Bone-weary, bushed, all in, dazed, dopey, depleted, drugged. Washed-up, worn-out, dozy, dreamy. Soporific, sluggish, torpid, tuckered, done.
One of the hardest parts of living with anxiety is how tired you get. Anxiety can cause extreme fatigue. In fact, lack of energy is often the first tip that something’s really not ‘OK’.
You hear a lot of people today, worrying about lack of sleep. Quite rightly: More stress, longer hours, most spent under fluorescent lights that induce derealization, confusing our body clocks.
Night and day, day and night, how do I know? The body usually ‘gets it’ from the amount of ambient light. Usually. If you’re dealing with the symptoms of anxiety as well, it’s harder.
When the body doesn’t know if it’s time to stop or go (anxiety is big on mixed signals) then fatigue and insomnia may just settle in with a long-term lease.
That being said, people tend to overestimate the time they spend trying to get some rest, and underestimate the total amount they sleep. Yes, that’s from a study. No, I can’t cite it. I read about it a few years ago whilst nursing some lovely ladies with dementia, depression and such.
Increase awareness and manage anxiety
So, I sleep a bit more than I think I do but what with the PTSD that still isn’t very much. Which is how it goes for a lot of anxiety sufferers.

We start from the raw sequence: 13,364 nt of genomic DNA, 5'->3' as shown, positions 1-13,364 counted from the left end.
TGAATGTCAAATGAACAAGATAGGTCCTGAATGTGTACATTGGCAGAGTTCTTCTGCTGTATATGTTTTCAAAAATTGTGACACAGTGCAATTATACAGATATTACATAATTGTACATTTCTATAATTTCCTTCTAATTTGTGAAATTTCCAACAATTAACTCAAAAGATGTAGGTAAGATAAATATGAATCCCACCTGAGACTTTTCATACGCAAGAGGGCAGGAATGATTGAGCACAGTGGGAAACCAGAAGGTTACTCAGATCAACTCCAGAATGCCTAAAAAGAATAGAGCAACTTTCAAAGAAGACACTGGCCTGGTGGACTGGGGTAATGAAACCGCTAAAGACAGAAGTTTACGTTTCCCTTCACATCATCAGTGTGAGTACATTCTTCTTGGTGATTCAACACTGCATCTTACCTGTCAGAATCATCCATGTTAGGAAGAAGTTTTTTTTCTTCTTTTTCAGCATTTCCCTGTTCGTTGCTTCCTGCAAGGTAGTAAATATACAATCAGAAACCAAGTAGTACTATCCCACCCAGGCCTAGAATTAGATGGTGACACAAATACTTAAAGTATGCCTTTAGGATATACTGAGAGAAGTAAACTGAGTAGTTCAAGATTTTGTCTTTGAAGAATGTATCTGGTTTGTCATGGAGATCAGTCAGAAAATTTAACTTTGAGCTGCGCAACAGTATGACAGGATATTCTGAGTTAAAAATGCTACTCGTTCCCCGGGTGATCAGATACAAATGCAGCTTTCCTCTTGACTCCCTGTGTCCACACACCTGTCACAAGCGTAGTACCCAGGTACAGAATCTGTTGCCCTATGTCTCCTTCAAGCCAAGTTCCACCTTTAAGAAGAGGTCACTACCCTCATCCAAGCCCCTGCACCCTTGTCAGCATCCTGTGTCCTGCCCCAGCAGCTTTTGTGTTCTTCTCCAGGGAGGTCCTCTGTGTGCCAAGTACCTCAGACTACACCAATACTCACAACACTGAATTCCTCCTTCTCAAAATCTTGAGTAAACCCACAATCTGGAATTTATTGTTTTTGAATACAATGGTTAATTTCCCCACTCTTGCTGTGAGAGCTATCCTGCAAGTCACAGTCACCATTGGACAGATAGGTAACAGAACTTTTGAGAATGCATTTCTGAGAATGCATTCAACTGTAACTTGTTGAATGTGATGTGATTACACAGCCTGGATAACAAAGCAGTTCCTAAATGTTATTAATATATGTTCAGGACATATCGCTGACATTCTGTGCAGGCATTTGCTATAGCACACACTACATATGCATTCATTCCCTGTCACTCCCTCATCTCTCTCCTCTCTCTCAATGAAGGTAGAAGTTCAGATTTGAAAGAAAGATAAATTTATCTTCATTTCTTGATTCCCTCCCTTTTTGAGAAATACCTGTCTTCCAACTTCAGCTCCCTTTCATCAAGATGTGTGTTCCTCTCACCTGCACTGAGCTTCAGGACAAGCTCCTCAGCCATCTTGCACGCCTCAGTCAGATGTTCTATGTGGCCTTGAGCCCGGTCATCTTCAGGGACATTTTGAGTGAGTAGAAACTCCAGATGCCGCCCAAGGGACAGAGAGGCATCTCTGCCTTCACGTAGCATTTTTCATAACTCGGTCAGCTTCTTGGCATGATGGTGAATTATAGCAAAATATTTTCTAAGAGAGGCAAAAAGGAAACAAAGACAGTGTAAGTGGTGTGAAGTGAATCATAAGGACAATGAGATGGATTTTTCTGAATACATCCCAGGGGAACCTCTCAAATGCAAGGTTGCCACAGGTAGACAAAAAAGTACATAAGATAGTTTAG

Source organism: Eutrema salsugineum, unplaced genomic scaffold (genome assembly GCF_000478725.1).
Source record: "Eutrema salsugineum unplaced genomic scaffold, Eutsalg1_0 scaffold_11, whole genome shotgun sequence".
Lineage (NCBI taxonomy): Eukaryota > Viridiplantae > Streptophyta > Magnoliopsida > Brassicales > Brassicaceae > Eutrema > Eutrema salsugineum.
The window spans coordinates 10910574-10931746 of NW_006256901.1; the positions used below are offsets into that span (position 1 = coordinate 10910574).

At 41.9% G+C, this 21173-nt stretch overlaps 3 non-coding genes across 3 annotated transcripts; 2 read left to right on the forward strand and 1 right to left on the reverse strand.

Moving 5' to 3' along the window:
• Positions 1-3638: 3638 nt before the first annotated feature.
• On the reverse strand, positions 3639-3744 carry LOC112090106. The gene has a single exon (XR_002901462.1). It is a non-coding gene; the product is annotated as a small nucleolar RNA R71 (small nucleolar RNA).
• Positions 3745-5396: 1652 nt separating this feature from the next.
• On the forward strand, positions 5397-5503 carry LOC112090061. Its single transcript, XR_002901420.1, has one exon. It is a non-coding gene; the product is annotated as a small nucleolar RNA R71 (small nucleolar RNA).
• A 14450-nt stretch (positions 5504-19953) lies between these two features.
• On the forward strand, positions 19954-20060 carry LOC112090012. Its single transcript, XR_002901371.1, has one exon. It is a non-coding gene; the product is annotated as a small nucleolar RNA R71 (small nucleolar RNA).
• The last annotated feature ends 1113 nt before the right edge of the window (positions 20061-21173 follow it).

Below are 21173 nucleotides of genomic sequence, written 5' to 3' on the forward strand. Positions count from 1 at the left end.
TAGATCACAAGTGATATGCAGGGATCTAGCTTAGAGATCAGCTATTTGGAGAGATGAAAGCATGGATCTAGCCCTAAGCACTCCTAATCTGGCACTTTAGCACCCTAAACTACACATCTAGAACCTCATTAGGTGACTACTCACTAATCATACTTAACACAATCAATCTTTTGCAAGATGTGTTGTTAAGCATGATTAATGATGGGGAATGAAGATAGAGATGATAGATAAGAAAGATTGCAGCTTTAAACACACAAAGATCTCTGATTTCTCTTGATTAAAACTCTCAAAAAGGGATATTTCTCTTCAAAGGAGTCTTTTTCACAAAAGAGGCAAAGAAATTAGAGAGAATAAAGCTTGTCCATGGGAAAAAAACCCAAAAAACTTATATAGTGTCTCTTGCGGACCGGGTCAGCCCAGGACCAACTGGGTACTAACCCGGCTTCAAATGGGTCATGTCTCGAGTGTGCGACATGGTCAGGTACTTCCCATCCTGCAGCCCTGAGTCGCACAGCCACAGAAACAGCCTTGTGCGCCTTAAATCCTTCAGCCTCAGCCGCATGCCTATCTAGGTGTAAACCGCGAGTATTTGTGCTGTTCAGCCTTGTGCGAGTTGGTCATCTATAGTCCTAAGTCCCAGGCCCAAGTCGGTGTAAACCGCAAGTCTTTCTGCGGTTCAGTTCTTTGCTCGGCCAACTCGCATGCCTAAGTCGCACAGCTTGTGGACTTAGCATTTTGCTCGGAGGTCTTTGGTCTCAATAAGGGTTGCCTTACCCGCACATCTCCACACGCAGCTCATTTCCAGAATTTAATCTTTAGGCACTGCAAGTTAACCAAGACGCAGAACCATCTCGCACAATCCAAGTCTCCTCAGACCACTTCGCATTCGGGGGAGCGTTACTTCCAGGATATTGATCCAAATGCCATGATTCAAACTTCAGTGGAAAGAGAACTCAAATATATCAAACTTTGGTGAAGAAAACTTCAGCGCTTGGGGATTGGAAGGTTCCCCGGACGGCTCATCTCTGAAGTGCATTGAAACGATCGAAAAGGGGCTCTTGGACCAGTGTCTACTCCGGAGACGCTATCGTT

How much do you really rest? The amount, the numbers aren’t even close to the whole story. If I measured my life experience in hours I spent doing this or that, it wouldn’t add up.
Determining the causes of anxiety and fatigue helps prevent panic attacks
Quality counts. What are you doing to treat anxiety? If you don’t wake up feeling better for having slept, it’s just an escape clause: It won’t help you get out of jail free.
Anxiety disorders, depression, etc, they wreak merry mayhem with your ability to recover from things like a poor night’s sleep. Maybe you don’t necessarily need more sleep. Maybe it takes a broader approach to control anxiety.
None of us have unlimited resources, though a lot of anxiety, depression and bipolar sufferers have a surprising amount of energy. Anxiety is energy, for that matter. It’s just not that useful when it comes in the form of panic attacks, or sits at the bottom of a hole.
Rest is one of the best natural remedies for anxiety and fatigue
Let’s face it, nobody lives without anxiety. Even Mother Theresa had moments of uncertainty and doubt. It really is OK to take a break, to try to find that space to let go and relax.
Trust your body. That’s about as natural as it gets.
Effective cognitive behavioural therapy to manage panic, anxiety and fatigue
Think of a cup. That cup contains what I’ll go ahead and call my daily allowance of useful energy. In liquid form. Handy that way
Is there enough to get me through the day?
How will I use it, and how strict do I need to be? You don’t want a dried -out cup by midday. I like leftovers, because I’m not that sure tomorrow won’t be harder, that I won’t stumble, or have a panic attack.
Just as we underestimate how much we sleep, I know I underestimate how much I have to do in a day, week, year. I also underestimate how much anxiety affects me, and how much effort all that takes.
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